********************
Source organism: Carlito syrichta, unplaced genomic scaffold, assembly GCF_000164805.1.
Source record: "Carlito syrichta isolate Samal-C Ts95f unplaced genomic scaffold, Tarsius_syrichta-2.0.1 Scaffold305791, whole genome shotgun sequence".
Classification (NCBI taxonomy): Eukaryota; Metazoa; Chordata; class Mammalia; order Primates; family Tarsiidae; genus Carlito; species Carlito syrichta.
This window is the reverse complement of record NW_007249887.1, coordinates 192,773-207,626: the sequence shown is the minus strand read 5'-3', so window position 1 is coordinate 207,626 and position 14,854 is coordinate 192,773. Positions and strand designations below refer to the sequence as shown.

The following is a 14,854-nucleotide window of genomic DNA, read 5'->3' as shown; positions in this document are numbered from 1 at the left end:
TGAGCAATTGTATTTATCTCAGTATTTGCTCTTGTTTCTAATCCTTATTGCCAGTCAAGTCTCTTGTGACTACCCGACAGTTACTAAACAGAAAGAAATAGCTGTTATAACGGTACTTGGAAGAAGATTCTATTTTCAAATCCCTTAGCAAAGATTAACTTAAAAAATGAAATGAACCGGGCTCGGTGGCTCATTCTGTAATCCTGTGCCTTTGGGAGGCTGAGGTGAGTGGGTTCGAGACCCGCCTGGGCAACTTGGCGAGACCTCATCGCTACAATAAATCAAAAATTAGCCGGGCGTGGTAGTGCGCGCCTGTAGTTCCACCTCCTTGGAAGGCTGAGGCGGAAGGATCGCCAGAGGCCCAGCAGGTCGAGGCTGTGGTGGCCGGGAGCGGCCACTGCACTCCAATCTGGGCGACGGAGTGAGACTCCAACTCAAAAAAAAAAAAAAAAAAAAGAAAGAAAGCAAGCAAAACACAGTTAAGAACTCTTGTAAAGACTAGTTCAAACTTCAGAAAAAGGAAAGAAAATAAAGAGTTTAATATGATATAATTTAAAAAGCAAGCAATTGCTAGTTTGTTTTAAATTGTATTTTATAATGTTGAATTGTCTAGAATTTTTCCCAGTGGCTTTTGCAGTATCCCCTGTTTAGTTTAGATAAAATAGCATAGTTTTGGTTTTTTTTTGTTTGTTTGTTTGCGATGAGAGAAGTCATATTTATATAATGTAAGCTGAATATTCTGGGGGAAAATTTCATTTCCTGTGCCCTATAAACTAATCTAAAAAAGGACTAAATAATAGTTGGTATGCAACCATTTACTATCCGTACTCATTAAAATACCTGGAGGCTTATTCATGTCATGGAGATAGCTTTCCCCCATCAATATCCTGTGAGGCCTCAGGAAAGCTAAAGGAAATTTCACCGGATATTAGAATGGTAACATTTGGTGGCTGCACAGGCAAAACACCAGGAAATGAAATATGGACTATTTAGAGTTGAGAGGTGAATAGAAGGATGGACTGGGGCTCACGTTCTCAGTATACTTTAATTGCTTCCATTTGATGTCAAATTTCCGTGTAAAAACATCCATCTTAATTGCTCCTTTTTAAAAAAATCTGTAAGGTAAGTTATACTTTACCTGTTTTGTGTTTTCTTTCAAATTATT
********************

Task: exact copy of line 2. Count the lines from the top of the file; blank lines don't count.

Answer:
Source record: "Carlito syrichta isolate Samal-C Ts95f unplaced genomic scaffold, Tarsius_syrichta-2.0.1 Scaffold305791, whole genome shotgun sequence".